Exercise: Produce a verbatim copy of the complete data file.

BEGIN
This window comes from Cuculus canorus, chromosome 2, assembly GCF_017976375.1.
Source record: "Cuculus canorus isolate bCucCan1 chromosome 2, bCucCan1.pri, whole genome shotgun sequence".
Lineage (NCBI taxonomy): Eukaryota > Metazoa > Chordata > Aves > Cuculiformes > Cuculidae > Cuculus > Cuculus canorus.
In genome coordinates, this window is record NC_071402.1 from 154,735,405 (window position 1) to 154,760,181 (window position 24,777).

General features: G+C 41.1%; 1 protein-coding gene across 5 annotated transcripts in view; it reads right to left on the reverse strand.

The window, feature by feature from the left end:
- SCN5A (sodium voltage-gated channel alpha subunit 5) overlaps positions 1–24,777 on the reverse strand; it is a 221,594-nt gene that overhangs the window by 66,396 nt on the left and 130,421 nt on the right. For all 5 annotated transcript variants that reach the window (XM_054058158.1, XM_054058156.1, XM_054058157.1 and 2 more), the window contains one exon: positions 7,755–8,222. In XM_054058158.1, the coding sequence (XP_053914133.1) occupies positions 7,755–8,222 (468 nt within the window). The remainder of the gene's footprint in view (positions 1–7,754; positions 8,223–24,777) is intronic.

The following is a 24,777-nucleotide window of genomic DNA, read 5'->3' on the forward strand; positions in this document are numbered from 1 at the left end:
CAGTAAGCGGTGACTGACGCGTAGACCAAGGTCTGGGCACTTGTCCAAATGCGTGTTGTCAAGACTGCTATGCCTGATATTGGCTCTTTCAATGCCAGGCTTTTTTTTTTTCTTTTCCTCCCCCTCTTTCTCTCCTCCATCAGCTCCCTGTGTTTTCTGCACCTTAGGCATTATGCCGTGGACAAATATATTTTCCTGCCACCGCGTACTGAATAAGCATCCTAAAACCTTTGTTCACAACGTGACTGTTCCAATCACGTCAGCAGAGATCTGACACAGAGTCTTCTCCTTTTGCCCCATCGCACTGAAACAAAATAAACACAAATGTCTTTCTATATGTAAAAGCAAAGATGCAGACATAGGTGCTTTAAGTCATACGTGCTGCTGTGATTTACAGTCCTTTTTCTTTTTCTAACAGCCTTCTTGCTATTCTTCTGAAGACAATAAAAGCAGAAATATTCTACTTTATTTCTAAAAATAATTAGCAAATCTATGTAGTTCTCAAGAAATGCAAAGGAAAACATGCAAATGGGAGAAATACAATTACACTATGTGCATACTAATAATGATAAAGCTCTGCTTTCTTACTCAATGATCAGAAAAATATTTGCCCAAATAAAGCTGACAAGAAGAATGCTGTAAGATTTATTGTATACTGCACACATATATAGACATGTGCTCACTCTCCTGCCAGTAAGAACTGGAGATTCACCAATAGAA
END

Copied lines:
This window comes from Cuculus canorus, chromosome 2, assembly GCF_017976375.1.
Source record: "Cuculus canorus isolate bCucCan1 chromosome 2, bCucCan1.pri, whole genome shotgun sequence".
Lineage (NCBI taxonomy): Eukaryota > Metazoa > Chordata > Aves > Cuculiformes > Cuculidae > Cuculus > Cuculus canorus.
In genome coordinates, this window is record NC_071402.1 from 154,735,405 (window position 1) to 154,760,181 (window position 24,777).

General features: G+C 41.1%; 1 protein-coding gene across 5 annotated transcripts in view; it reads right to left on the reverse strand.

The window, feature by feature from the left end:
- SCN5A (sodium voltage-gated channel alpha subunit 5) overlaps positions 1–24,777 on the reverse strand; it is a 221,594-nt gene that overhangs the window by 66,396 nt on the left and 130,421 nt on the right. For all 5 annotated transcript variants that reach the window (XM_054058158.1, XM_054058156.1, XM_054058157.1 and 2 more), the window contains one exon: positions 7,755–8,222. In XM_054058158.1, the coding sequence (XP_053914133.1) occupies positions 7,755–8,222 (468 nt within the window). The remainder of the gene's footprint in view (positions 1–7,754; positions 8,223–24,777) is intronic.

The following is a 24,777-nucleotide window of genomic DNA, read 5'->3' on the forward strand; positions in this document are numbered from 1 at the left end:
CAGTAAGCGGTGACTGACGCGTAGACCAAGGTCTGGGCACTTGTCCAAATGCGTGTTGTCAAGACTGCTATGCCTGATATTGGCTCTTTCAATGCCAGGCTTTTTTTTTTTCTTTTCCTCCCCCTCTTTCTCTCCTCCATCAGCTCCCTGTGTTTTCTGCACCTTAGGCATTATGCCGTGGACAAATATATTTTCCTGCCACCGCGTACTGAATAAGCATCCTAAAACCTTTGTTCACAACGTGACTGTTCCAATCACGTCAGCAGAGATCTGACACAGAGTCTTCTCCTTTTGCCCCATCGCACTGAAACAAAATAAACACAAATGTCTTTCTATATGTAAAAGCAAAGATGCAGACATAGGTGCTTTAAGTCATACGTGCTGCTGTGATTTACAGTCCTTTTTCTTTTTCTAACAGCCTTCTTGCTATTCTTCTGAAGACAATAAAAGCAGAAATATTCTACTTTATTTCTAAAAATAATTAGCAAATCTATGTAGTTCTCAAGAAATGCAAAGGAAAACATGCAAATGGGAGAAATACAATTACACTATGTGCATACTAATAATGATAAAGCTCTGCTTTCTTACTCAATGATCAGAAAAATATTTGCCCAAATAAAGCTGACAAGAAGAATGCTGTAAGATTTATTGTATACTGCACACATATATAGACATGTGCTCACTCTCCTGCCAGTAAGAACTGGAGATTCACCAATAGAA